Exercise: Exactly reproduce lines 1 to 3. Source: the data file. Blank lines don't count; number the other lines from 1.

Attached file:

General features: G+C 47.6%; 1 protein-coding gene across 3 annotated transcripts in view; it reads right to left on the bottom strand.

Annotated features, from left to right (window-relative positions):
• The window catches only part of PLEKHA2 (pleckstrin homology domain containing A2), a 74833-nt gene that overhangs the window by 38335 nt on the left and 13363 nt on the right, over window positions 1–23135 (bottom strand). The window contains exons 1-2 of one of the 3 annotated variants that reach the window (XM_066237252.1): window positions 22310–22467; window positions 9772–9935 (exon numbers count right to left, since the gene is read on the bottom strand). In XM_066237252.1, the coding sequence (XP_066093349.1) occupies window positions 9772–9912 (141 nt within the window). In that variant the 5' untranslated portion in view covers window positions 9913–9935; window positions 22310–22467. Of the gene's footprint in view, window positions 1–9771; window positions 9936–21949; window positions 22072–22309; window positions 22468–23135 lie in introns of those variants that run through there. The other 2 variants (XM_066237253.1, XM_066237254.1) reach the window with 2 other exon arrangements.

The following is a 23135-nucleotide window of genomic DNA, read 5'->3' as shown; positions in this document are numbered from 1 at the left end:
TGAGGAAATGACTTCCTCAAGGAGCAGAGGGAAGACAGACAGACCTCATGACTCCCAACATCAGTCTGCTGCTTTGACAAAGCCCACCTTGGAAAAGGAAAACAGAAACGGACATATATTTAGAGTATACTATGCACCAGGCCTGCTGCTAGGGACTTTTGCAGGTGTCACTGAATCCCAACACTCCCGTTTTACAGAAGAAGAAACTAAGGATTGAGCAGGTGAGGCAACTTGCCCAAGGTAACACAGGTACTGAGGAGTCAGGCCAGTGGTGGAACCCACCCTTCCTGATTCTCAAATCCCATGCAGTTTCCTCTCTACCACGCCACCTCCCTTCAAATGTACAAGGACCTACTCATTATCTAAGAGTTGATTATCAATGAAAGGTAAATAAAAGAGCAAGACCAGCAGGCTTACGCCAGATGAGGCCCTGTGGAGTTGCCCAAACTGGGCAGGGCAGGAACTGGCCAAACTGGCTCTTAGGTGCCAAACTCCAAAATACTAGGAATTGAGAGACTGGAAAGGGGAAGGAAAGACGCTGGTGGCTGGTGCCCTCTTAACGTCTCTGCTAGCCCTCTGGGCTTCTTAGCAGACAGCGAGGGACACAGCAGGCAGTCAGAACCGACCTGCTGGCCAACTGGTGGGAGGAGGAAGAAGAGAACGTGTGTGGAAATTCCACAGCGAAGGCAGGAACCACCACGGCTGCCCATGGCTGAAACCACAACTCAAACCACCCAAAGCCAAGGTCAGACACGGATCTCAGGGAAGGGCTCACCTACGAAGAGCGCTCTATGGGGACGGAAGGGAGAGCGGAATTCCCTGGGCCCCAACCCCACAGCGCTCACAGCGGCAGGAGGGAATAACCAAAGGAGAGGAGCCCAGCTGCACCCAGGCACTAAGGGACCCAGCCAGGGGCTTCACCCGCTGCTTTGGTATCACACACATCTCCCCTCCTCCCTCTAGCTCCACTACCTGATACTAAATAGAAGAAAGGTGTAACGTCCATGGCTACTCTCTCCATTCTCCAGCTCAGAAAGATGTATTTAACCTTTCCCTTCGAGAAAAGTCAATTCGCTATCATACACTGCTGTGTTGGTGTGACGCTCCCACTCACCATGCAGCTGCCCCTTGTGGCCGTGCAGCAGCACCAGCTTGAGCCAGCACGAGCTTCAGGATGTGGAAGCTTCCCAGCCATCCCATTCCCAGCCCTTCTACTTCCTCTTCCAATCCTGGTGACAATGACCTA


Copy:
General features: G+C 47.6%; 1 protein-coding gene across 3 annotated transcripts in view; it reads right to left on the bottom strand.

Annotated features, from left to right (window-relative positions):
• The window catches only part of PLEKHA2 (pleckstrin homology domain containing A2), a 74833-nt gene that overhangs the window by 38335 nt on the left and 13363 nt on the right, over window positions 1–23135 (bottom strand). The window contains exons 1-2 of one of the 3 annotated variants that reach the window (XM_066237252.1): window positions 22310–22467; window positions 9772–9935 (exon numbers count right to left, since the gene is read on the bottom strand). In XM_066237252.1, the coding sequence (XP_066093349.1) occupies window positions 9772–9912 (141 nt within the window). In that variant the 5' untranslated portion in view covers window positions 9913–9935; window positions 22310–22467. Of the gene's footprint in view, window positions 1–9771; window positions 9936–21949; window positions 22072–22309; window positions 22468–23135 lie in introns of those variants that run through there. The other 2 variants (XM_066237253.1, XM_066237254.1) reach the window with 2 other exon arrangements.